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02/10/2016 10:28 pm ET Updated Feb 11, 2016

Cleveland Mayor Apologizes To Tamir Rice's Family For Ambulance Bill

The family called the incident "deeply disturbing."
The family of Tamir Rice was asked to pay for medical services he received when he was shot by police.
Tony Dejak/Associated Press
The family of Tamir Rice was asked to pay for medical services he received when he was shot by police.

Cleveland Mayor Frank Jackson issued an apology to the family of Tamir Rice on Thursday for the city's decision to send a $500 bill for life support and ambulance services that the 12-year-old received after he was fatally wounded by a police officer in 2014. 

Mayor Frank Johnson said the bill was a "routine" claim whose special circumstances had simply been overlooked. The city has said it never billed the family for the full medical services and that the claim for a past-due balance would be withdrawn.

"It was a mistake of us not flagging it, but it was not a mistake in terms of the legal process," Johnson said during a press conference.

Rice's family didn't appear to be satisfied with the apology, calling the incident and the mayor's response "deeply disturbing" in a statement provided to NBC.

When they initially received the bill, the family had said they were startled by the "insensitivity" of the claim, and a statement emailed to Mashable from the family's attorney said it reflected "poor judgement" on behalf of the city.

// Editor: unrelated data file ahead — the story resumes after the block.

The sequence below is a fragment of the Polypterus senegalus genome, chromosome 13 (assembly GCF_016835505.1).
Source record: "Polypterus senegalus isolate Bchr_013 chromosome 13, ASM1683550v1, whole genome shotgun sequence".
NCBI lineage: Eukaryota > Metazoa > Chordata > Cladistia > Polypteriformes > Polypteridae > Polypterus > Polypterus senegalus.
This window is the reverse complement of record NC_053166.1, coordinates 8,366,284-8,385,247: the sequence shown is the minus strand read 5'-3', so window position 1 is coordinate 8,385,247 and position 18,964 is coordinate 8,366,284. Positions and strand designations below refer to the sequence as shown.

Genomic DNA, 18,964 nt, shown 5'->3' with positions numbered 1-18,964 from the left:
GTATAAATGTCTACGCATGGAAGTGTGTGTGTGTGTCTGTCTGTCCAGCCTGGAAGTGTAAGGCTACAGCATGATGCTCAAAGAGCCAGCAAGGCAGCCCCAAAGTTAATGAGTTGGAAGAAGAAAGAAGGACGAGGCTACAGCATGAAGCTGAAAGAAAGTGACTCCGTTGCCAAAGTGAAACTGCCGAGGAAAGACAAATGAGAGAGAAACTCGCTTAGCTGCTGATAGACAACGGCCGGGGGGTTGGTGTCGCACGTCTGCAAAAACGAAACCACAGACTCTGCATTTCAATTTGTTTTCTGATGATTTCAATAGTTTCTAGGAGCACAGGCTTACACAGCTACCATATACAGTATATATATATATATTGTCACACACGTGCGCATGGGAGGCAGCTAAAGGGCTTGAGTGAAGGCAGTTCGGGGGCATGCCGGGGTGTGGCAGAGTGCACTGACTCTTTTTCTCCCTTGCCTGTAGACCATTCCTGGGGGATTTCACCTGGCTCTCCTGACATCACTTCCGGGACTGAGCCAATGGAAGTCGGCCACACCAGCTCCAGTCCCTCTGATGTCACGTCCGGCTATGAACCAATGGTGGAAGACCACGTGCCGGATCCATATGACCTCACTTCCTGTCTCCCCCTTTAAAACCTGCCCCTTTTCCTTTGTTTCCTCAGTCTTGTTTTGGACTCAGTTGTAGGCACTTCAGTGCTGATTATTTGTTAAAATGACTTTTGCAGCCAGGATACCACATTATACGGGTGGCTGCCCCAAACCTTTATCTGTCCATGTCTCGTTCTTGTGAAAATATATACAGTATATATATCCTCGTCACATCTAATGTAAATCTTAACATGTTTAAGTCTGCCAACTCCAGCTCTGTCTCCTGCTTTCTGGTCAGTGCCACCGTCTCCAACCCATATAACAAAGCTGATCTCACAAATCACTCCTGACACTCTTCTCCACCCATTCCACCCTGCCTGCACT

"The Rice family is disturbed by the city's behavior," the statement read. "The callousness, insensitivity, and poor judgment required for the city to send a bill after its own police officers killed 12-year-old Tamir is breathtaking. This adds insult to homicide."

Rice's death launched protests and demonstrations after he was killed by a rookie police officer who'd heard on a broadcast that the boy had a gun. The officer, Timothy Loehmann, said he had yelled "show me your hands" to Rice, but surveillance video indicated that the officer fired shots within two seconds of leaving his vehicle. The gun Rice had been playing with was, in fact, a toy.

In December, a grand jury declined to indict Loehmann and a senior officer, Frank Garmback, in the shooting of Rice. At the time, the boy's family accused prosecutor Timothy McGinty of "abusing and manipulating the grand jury process to orchestrate a vote against indictment."

His mother, Samaria Rice, condemned the decision earlier this year, saying she was "mad as hell."

"Due to the corrupt system, I have a dead child. I felt as if breath has been taken out of my body once again," she said during an interview on MSNBC.

Take a look at the entire claim below.

 
 

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